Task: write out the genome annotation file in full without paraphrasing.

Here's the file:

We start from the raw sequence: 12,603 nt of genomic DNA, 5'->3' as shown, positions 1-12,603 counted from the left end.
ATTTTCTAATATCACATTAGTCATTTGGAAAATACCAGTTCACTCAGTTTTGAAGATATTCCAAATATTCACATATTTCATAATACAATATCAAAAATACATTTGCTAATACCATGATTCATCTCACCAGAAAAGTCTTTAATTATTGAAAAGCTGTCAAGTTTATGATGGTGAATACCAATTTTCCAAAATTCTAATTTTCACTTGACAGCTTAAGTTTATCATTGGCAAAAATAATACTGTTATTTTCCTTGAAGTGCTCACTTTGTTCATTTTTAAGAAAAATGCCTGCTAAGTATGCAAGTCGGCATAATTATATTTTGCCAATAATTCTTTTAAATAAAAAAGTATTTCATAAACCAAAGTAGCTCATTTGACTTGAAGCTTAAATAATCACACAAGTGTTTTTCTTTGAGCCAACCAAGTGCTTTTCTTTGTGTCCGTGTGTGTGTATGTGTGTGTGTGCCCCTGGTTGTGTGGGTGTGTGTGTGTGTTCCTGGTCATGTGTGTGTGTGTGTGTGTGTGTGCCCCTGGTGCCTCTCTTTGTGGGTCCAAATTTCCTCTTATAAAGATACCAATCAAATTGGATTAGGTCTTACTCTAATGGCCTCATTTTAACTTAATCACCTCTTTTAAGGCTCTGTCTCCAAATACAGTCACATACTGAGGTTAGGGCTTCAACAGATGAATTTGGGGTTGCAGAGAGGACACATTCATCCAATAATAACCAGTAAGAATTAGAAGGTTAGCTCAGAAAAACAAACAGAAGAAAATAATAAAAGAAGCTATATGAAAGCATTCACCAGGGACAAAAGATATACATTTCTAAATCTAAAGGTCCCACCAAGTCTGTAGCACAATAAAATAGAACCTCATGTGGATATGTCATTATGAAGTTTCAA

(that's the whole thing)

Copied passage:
We start from the raw sequence: 12,603 nt of genomic DNA, 5'->3' as shown, positions 1-12,603 counted from the left end.
ATTTTCTAATATCACATTAGTCATTTGGAAAATACCAGTTCACTCAGTTTTGAAGATATTCCAAATATTCACATATTTCATAATACAATATCAAAAATACATTTGCTAATACCATGATTCATCTCACCAGAAAAGTCTTTAATTATTGAAAAGCTGTCAAGTTTATGATGGTGAATACCAATTTTCCAAAATTCTAATTTTCACTTGACAGCTTAAGTTTATCATTGGCAAAAATAATACTGTTATTTTCCTTGAAGTGCTCACTTTGTTCATTTTTAAGAAAAATGCCTGCTAAGTATGCAAGTCGGCATAATTATATTTTGCCAATAATTCTTTTAAATAAAAAAGTATTTCATAAACCAAAGTAGCTCATTTGACTTGAAGCTTAAATAATCACACAAGTGTTTTTCTTTGAGCCAACCAAGTGCTTTTCTTTGTGTCCGTGTGTGTGTATGTGTGTGTGTGCCCCTGGTTGTGTGGGTGTGTGTGTGTGTTCCTGGTCATGTGTGTGTGTGTGTGTGTGTGTGCCCCTGGTGCCTCTCTTTGTGGGTCCAAATTTCCTCTTATAAAGATACCAATCAAATTGGATTAGGTCTTACTCTAATGGCCTCATTTTAACTTAATCACCTCTTTTAAGGCTCTGTCTCCAAATACAGTCACATACTGAGGTTAGGGCTTCAACAGATGAATTTGGGGTTGCAGAGAGGACACATTCATCCAATAATAACCAGTAAGAATTAGAAGGTTAGCTCAGAAAAACAAACAGAAGAAAATAATAAAAGAAGCTATATGAAAGCATTCACCAGGGACAAAAGATATACATTTCTAAATCTAAAGGTCCCACCAAGTCTGTAGCACAATAAAATAGAACCTCATGTGGATATGTCATTATGAAGTTTCAA